[Dr. Sonia Livingstone]: Right, does anyone else want to um come in on that point? Yes, Ariel


[J.D. Ariel Fox Johnson]: Sure yeah I would I would sort of echo that and I think we have to be careful when we’re talking about collecting stuff for beneficial purposes like beneficial to whom. Right, often it’s the companies and they’re not thinking about the kids or putting their interests at top of mind and I know that’s something like Sonia knows better than I do the UK and Europe are looking into changing more, but um you know in one of the student privacy laws in California there’s the ability to use anonymized and de-identified information to improve products, which will then also you know have have benefits for students, but the children’s privacy and their personal well-being is still protected in that way and I think there’s there’s got to be ways of being able to use data, but also always keeping the the children’s interests sort of top of mind.


[Dr. Sonia Livingstone]: I mean I think for many parents and children they it it’s a very kind of comprehensible approach that you’re suggesting because people understand I have this app for this purpose use the data to improve that purpose, but don’t sell it to somebody I never heard of for some other you know some other reason. I think that’s um yeah. So I think so we have um a question from the audience um uh who I think is going to um ask a question that may be going back to what we just we’re discussing before about that question about age um Ximena yes can I call on you to ask yourself. yes thank you 


[Ximena Audience Question]: thank you thank you thank you Sonia for this opportunity thank you for all the panel members. I’m an independent researcher and passionate about human rights and now I’m doing a research in relation to children’s rights. I’m very interested about age verification so my question to the panelists is what do you know or which examples can you give me in relation of what work are companies doing uh about age verification? I would appreciate it thank you.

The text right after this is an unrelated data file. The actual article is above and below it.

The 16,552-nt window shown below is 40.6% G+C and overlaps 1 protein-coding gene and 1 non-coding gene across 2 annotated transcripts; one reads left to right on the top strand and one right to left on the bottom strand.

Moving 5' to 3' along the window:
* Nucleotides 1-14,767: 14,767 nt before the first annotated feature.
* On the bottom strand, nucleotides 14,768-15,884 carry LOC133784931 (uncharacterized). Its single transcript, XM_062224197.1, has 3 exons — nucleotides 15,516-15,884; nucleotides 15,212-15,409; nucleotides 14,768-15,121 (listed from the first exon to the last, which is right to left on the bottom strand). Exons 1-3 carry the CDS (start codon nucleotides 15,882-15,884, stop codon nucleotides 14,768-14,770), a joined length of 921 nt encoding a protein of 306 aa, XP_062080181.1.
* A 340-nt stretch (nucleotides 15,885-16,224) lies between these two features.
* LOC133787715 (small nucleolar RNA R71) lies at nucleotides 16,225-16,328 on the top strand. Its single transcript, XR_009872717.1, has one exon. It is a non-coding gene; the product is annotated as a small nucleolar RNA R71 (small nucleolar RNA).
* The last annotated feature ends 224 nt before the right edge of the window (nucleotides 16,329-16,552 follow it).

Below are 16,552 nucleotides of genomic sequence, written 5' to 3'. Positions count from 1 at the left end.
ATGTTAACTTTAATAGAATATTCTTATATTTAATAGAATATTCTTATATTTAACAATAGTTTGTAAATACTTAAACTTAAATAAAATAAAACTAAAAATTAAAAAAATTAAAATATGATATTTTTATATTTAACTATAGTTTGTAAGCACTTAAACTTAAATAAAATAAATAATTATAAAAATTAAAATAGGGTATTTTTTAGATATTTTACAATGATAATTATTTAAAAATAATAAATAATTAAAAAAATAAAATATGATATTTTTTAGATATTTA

[Dr. Sonia Livingstone]: Thank you who would like to um take that one um first uh maybe Serge would like to tell us something about the the the technical challenges and prospects for age verification.


[Dr. Serge Egelman]: I’m curious too actually that’s actually not a not an area that I know a whole lot about I mean what I can tell you is from the apps that we’ve looked at it’s clear that you know most of the apps that are targeted at children are not you know obtaining verifiable parental consent. Um that is known um in terms of what are the best methods to use um I don’t have a strong opinion on that I can just say that you know what’s happening you know what’s happening doesn’t appear to be um for you know getting consent and there’s a lot that can be improved there.


[Dr. Sonia Livingstone]: Right, I guess the question is whether there really are the technical technological solutions available um and the companies aren’t using them? Or are those solutions not really available at all? 


[Dr. Serge Egelman]: I think that might be no sure of course those solutions are of course those solutions are available. As I said that you know the first question um that I got, you know we know how to do these things it’s just that most of them you know require some amount of investment and companies being willing to do them. Um and you know so long as you know screening children results in lower revenues for companies due to you know not being able to target ads as well they’re gonna be resistant to doing that and that’s again why it’s a policy problem.